District attorney mulling charges after Sikh man was beaten and his hair was cut off

Maan Singh Khalsa was attacked, beaten and his hair was cut off in Richmond, officials said.
(Sikh Coalition)

Sikh community leaders are urging that hate crime charges be filed against two men who were arrested on suspicion of severely beating a Sikh man in Richmond, Ca., last month and cutting off some of his hair.

Maan Singh Khalsa, 41, was attacked in what Sikh leaders say was a hate-motivated assaulted directed at Khalsa’s religious beliefs and ethnicity. Khalsa wears a turban and maintains his hair and beard unshorn as part of his Sikh faith. During the Sept. 25 attack, Sikh leaders said, Khalsa’s attackers yelled, “Cut his hair, cut his [expletive] hair,” then used a knife to chop off a fistful of his mane.

“He hadn’t done anything wrong,” said Harsimran Kaur, legal director for the Sikh Coalition.

Dustin Albarado, 25, of Ponchatoula, La., and Chase Little, 31, of Beaumont, Texas, were arrested after the attack, according to Richmond Police Lt. Felix Tan.


The Sikh Coalition sent a letter to police and the Contra Costa County District Attorney asking that they investigate the incident as a hate crime. Sikh leaders asked that police arrest and file hate crime charges against a third man, who was also allegedly involved in the attack.

“Targeting a Sikh’s turban and hair is analogous to targeting a Jew’s yarmulke or a Muslim’s hijab,” the coalition wrote.

The district attorney’s office is investigating Khalsa’s case, and no charges have been filed against men.

“The Richmond Police Department is following leads regarding [additional] participants, who witnessed events and/or were directly involved,” Deputy Dist. Atty. Simon O’Connell said.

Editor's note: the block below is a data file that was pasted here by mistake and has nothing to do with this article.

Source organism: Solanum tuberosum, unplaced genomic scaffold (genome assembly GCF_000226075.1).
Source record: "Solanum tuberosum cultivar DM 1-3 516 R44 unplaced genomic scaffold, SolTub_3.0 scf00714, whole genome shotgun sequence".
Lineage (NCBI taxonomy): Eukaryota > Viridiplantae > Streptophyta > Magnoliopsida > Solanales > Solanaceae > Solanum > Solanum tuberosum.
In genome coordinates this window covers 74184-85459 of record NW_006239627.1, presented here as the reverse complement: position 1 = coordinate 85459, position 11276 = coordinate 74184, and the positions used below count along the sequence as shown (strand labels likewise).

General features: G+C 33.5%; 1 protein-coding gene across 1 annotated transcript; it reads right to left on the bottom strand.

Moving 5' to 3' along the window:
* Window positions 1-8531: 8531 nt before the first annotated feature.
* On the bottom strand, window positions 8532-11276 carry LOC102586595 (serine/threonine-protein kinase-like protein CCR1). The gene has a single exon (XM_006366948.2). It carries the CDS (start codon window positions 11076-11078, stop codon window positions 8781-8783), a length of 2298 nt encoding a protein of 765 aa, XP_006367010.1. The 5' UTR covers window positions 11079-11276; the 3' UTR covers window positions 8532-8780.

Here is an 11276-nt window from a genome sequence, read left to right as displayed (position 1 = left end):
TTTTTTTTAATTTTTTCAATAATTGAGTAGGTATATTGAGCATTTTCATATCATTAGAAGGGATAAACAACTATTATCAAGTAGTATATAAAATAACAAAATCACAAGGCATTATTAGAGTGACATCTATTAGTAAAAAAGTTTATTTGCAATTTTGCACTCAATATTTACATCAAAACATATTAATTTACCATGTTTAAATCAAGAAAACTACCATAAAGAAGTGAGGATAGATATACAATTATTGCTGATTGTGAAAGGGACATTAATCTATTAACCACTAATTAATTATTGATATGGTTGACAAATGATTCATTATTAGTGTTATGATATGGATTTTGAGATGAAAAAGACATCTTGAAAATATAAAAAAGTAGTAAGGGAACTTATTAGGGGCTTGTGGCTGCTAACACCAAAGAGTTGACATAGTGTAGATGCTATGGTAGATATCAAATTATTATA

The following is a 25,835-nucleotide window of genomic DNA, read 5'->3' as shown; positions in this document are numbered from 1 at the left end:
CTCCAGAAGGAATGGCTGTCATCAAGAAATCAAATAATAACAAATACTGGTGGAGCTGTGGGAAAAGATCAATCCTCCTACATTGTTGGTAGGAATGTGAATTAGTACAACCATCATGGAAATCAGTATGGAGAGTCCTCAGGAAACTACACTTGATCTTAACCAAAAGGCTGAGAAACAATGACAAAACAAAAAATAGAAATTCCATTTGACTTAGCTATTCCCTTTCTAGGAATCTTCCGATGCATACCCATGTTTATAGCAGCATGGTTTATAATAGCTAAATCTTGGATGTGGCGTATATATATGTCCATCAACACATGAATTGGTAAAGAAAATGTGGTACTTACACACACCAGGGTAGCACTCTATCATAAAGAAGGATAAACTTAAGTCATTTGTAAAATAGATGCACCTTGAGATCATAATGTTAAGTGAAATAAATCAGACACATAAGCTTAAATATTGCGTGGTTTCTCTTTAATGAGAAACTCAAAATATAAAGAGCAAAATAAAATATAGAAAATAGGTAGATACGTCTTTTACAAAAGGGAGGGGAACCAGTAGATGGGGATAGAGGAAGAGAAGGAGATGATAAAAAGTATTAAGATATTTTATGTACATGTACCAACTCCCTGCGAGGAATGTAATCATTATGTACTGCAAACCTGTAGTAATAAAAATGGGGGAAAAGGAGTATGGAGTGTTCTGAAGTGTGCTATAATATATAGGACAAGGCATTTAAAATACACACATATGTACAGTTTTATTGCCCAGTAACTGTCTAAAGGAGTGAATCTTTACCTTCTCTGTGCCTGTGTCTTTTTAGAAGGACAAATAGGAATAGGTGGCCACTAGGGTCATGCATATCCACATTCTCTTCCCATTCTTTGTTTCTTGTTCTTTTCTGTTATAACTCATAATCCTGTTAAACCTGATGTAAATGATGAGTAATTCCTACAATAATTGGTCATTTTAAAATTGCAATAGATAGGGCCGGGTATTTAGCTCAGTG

A decision on charges could be made by Wednesday, he said.

Khalsa, who is of South Asian ancestry, was driving home on the night of the attack and stopped at a red light in Richmond, about half a mile from his home, according to the letter. A man in a white Ford F-150, which was occupied by at least five other men, allegedly threw a beer can at his car.

Khalsa rolled down his window to talk to the man, but truck passengers responded with profanity, the coalition said. The men exited the truck and walked toward Khalsa, who then drove out of the intersection just as the light turned green.

Khalsa called 911 to report the attack. But his window was still partially rolled down. At the next red light, the men got out of the truck and attacked him through the window, the coalition said. The men knocked off his turban, hit his face several times, pulled his head out of the window and cut his hair, the coalition said.


According to the coalition, the men could be heard shouting “Cut his hair” on a 911 recording.

Khalsa managed to drive to a gas station, where he waited for police.

“Although Mr. Khalsa explained that he believed his attackers were motivated by bias, the officers appeared dubious,” the coalition wrote in its letter.

Khalsa suffered a swollen black eye, dental damage and cuts, and his finger was injured to point of infection and may require amputation, Kaur said. He will also require root canal surgeries, she said.


“The attackers caused physical injuries and deep harm when they targeted my Sikh faith,” Khalsa said in a statement. “I urge a thorough investigation so we can address the tide of violence and bigotry in this country.”

Khalsa, who is a U.S. citizen, has been living with his family in Contra Costa County for seven years. He works as an Information technology specialist for the Social Security Administration as a well as a certified caregiver for the elderly.

The attack and other assaults across the U.S. have sparked fear within the large Sikh community in Richmond.

In 2012, six Sikh worshipers were killed when a neo-Nazi walked into a temple in Oak Creek, Wis., and opened fire


“No one should be targeted,” Kaur said. “No community should be targeted. It certainly adds fear for the broader community.”

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